Provided are a method, computer program product, and system for displaying search results in a first page, receiving feedback from the user that indicate which of the search results in the first page are at least one of relevant and irrelevant, re-ordering the search results in a second page based on the indications of the search results in the first page, and displaying the re-ordered search results in the second page.
BRIEF DESCRIPTION OF THE SEVERAL VIEWS OF THE DRAWINGS
Referring now to the drawings in which like reference numbers represent corresponding parts throughout:
FIG. 1 illustrates, in a block diagram, a computing architecture in accordance with certain embodiments.
FIG. 2 illustrates, in a flow diagram, logic performed to obtain search results in accordance with certain embodiments.
FIG. 3 illustrates, in a flow diagram, logic performed by a Search Result Refinement (SRR) system in accordance with certain embodiments.
FIG. 4 illustrates a first page of search results in accordance with certain embodiments.
FIG. 5 illustrates an updated first page of search results in accordance with certain embodiments.
FIG. 6 illustrates a second page of search results in accordance with certain embodiments.
FIG. 7 illustrates a computer architecture that may be used in accordance with certain embodiments.
In the following description, reference is made to the accompanying drawings which form a part hereof and which illustrate several embodiments of the invention. It is understood that other embodiments may be utilized and structural and operational changes may be made without departing from the scope of the invention.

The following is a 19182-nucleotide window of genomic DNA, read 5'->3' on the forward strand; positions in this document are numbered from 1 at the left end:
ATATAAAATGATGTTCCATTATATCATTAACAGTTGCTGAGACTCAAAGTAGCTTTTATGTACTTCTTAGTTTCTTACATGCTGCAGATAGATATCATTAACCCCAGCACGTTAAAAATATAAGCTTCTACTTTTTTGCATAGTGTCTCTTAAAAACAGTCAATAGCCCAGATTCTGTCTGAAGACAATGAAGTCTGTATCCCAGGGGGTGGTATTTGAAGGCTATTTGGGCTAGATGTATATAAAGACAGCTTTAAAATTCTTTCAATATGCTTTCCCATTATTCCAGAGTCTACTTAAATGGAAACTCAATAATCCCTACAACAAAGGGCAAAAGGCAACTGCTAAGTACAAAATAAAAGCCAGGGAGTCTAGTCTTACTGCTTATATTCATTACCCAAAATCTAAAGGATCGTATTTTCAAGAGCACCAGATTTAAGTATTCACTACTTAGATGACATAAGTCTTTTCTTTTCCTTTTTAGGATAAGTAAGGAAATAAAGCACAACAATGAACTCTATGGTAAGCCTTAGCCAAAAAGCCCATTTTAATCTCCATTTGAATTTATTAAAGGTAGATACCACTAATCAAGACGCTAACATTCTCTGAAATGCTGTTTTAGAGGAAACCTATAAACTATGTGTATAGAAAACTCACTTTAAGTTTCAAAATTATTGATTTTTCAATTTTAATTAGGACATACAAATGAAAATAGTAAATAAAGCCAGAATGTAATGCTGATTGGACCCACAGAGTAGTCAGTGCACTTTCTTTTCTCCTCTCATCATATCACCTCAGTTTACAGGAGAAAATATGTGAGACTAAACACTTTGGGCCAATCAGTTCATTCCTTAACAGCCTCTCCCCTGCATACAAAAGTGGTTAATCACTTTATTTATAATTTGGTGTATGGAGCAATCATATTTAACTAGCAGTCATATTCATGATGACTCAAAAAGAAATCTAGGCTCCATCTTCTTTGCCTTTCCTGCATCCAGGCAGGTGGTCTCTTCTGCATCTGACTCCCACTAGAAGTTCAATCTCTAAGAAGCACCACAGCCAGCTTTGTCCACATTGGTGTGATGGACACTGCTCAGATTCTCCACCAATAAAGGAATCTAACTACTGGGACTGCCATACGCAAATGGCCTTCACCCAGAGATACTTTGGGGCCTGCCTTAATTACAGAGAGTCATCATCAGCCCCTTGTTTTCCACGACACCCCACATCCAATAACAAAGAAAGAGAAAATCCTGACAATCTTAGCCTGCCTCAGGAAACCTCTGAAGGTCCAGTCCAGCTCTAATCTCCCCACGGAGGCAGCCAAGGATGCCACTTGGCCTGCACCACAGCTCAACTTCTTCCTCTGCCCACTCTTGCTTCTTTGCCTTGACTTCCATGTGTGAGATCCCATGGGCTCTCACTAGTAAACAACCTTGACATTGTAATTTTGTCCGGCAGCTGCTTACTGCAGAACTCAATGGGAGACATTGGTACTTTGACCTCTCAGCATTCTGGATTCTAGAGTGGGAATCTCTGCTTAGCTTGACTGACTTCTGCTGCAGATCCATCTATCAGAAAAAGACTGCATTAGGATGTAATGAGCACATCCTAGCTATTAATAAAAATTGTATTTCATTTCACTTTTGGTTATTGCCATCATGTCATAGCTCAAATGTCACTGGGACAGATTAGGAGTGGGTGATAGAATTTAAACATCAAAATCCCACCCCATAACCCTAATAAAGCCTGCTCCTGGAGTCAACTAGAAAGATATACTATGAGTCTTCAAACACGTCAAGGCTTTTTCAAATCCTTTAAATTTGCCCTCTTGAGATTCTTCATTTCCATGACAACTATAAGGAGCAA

Embodiments provide a way to capture user feedback on search results. The captured feedback is used to order (i.e., rank) the search results and display the ordered search results, with key words highlighted.
Embodiments provide an improved approach for leveraging the knowledge behind user's actions, while still conforming closely to the user's original intent. Embodiments improve the relevance of results within a single search session, without altering the original query.
FIG. 1 illustrates, in a block diagram, a computing architecture in accordance with certain embodiments. A client computer 100 is coupled to a server computer 150. The client computer 100 includes a Search Result Refinement (SRR) system 110, a classification engine 112 search results 120 (e.g., for documents), and a user interface 130 (e.g., a browser application). The classification engine 112 contains one or more knowledge bases 114. Thus, the knowledge base 114 may be described as a component of the classification engine 112. The client computer 100 may also other applications 140. The server computer 150 includes a search engine 160 and a data store 170.